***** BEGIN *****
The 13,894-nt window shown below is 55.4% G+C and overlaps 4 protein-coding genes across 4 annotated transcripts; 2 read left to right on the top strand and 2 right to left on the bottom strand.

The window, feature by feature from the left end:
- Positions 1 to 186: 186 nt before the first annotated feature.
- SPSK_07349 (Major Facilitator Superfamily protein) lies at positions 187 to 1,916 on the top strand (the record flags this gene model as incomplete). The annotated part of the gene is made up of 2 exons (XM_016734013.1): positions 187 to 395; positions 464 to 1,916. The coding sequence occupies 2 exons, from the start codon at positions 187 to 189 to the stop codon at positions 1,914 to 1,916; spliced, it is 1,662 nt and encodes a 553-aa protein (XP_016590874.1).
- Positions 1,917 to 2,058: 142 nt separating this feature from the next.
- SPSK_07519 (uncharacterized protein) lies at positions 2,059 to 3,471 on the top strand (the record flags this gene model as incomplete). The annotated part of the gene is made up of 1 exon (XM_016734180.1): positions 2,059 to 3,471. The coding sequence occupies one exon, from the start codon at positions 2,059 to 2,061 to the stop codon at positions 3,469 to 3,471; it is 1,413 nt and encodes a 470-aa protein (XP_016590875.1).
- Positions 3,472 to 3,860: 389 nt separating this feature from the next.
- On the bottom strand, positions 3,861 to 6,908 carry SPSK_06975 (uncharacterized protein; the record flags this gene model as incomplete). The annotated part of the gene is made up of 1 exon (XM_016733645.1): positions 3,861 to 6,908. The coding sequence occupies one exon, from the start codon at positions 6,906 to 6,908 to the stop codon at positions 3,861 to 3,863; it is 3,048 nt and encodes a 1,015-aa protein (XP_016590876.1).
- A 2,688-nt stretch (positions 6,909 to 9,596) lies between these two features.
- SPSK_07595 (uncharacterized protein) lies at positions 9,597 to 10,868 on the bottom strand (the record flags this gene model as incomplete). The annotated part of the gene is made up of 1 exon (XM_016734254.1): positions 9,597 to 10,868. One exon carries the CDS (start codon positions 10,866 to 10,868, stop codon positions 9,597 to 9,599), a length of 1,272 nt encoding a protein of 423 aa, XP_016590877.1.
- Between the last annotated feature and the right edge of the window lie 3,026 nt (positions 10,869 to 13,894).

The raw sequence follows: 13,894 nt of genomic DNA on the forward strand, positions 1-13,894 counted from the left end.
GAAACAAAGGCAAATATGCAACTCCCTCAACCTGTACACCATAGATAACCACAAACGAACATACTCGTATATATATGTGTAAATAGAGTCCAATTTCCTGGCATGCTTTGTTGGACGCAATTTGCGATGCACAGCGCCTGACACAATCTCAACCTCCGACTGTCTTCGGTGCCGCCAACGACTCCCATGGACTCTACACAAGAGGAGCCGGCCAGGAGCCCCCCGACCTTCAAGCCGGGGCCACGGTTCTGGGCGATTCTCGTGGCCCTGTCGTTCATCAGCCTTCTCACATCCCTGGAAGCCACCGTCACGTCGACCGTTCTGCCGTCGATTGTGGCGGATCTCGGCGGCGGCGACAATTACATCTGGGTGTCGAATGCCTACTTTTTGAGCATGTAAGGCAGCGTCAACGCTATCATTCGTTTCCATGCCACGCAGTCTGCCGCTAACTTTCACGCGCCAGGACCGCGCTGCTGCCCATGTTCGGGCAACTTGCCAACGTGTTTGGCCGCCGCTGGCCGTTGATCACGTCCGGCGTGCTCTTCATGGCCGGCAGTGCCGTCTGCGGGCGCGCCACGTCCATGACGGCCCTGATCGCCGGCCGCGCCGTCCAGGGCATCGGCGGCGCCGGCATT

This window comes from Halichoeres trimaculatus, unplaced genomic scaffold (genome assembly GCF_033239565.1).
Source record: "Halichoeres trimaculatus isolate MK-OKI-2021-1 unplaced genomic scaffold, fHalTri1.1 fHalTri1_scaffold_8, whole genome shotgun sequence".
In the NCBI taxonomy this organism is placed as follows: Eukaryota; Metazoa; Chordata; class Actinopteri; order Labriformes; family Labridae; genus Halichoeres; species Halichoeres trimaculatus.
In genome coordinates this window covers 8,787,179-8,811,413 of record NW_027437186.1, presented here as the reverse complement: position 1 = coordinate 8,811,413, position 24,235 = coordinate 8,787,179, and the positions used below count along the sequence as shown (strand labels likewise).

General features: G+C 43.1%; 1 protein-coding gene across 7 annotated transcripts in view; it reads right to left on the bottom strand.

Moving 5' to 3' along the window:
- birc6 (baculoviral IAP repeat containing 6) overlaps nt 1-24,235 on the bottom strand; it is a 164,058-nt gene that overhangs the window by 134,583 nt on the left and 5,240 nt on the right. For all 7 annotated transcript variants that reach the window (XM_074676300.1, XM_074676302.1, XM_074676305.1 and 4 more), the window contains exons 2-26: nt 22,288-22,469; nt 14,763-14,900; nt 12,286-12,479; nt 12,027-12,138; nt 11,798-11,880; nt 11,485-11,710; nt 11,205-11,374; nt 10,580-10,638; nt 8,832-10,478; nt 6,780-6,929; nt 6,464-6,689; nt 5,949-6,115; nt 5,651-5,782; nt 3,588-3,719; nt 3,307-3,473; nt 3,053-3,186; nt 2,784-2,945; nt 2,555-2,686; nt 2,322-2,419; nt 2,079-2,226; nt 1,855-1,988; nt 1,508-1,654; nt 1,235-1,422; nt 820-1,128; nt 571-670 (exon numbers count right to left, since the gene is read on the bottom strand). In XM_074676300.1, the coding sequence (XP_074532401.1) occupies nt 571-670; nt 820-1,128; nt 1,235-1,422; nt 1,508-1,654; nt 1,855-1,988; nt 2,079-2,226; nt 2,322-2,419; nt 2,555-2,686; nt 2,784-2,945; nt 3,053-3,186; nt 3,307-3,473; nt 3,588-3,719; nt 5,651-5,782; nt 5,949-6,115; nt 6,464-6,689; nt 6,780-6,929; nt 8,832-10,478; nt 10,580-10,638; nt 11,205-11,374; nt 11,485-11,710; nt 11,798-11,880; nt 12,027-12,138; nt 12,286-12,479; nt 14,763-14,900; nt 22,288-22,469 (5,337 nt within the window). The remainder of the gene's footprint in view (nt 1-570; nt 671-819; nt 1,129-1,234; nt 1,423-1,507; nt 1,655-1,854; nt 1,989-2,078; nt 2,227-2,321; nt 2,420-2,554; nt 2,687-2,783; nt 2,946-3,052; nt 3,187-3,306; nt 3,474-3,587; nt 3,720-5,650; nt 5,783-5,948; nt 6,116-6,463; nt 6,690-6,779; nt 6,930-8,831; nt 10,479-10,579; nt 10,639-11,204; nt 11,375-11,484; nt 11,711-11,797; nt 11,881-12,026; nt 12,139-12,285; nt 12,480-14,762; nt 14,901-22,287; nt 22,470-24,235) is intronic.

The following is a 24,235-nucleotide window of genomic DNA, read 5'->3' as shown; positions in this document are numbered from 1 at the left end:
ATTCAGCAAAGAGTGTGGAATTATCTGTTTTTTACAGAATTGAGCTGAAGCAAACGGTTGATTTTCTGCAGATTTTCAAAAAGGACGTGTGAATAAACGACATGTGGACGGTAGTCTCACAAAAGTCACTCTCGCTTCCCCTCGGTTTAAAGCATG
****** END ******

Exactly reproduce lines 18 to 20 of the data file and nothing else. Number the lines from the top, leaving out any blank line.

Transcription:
General features: G+C 43.1%; 1 protein-coding gene across 7 annotated transcripts in view; it reads right to left on the bottom strand.

Moving 5' to 3' along the window:
- birc6 (baculoviral IAP repeat containing 6) overlaps nt 1-24,235 on the bottom strand; it is a 164,058-nt gene that overhangs the window by 134,583 nt on the left and 5,240 nt on the right. For all 7 annotated transcript variants that reach the window (XM_074676300.1, XM_074676302.1, XM_074676305.1 and 4 more), the window contains exons 2-26: nt 22,288-22,469; nt 14,763-14,900; nt 12,286-12,479; nt 12,027-12,138; nt 11,798-11,880; nt 11,485-11,710; nt 11,205-11,374; nt 10,580-10,638; nt 8,832-10,478; nt 6,780-6,929; nt 6,464-6,689; nt 5,949-6,115; nt 5,651-5,782; nt 3,588-3,719; nt 3,307-3,473; nt 3,053-3,186; nt 2,784-2,945; nt 2,555-2,686; nt 2,322-2,419; nt 2,079-2,226; nt 1,855-1,988; nt 1,508-1,654; nt 1,235-1,422; nt 820-1,128; nt 571-670 (exon numbers count right to left, since the gene is read on the bottom strand). In XM_074676300.1, the coding sequence (XP_074532401.1) occupies nt 571-670; nt 820-1,128; nt 1,235-1,422; nt 1,508-1,654; nt 1,855-1,988; nt 2,079-2,226; nt 2,322-2,419; nt 2,555-2,686; nt 2,784-2,945; nt 3,053-3,186; nt 3,307-3,473; nt 3,588-3,719; nt 5,651-5,782; nt 5,949-6,115; nt 6,464-6,689; nt 6,780-6,929; nt 8,832-10,478; nt 10,580-10,638; nt 11,205-11,374; nt 11,485-11,710; nt 11,798-11,880; nt 12,027-12,138; nt 12,286-12,479; nt 14,763-14,900; nt 22,288-22,469 (5,337 nt within the window). The remainder of the gene's footprint in view (nt 1-570; nt 671-819; nt 1,129-1,234; nt 1,423-1,507; nt 1,655-1,854; nt 1,989-2,078; nt 2,227-2,321; nt 2,420-2,554; nt 2,687-2,783; nt 2,946-3,052; nt 3,187-3,306; nt 3,474-3,587; nt 3,720-5,650; nt 5,783-5,948; nt 6,116-6,463; nt 6,690-6,779; nt 6,930-8,831; nt 10,479-10,579; nt 10,639-11,204; nt 11,375-11,484; nt 11,711-11,797; nt 11,881-12,026; nt 12,139-12,285; nt 12,480-14,762; nt 14,901-22,287; nt 22,470-24,235) is intronic.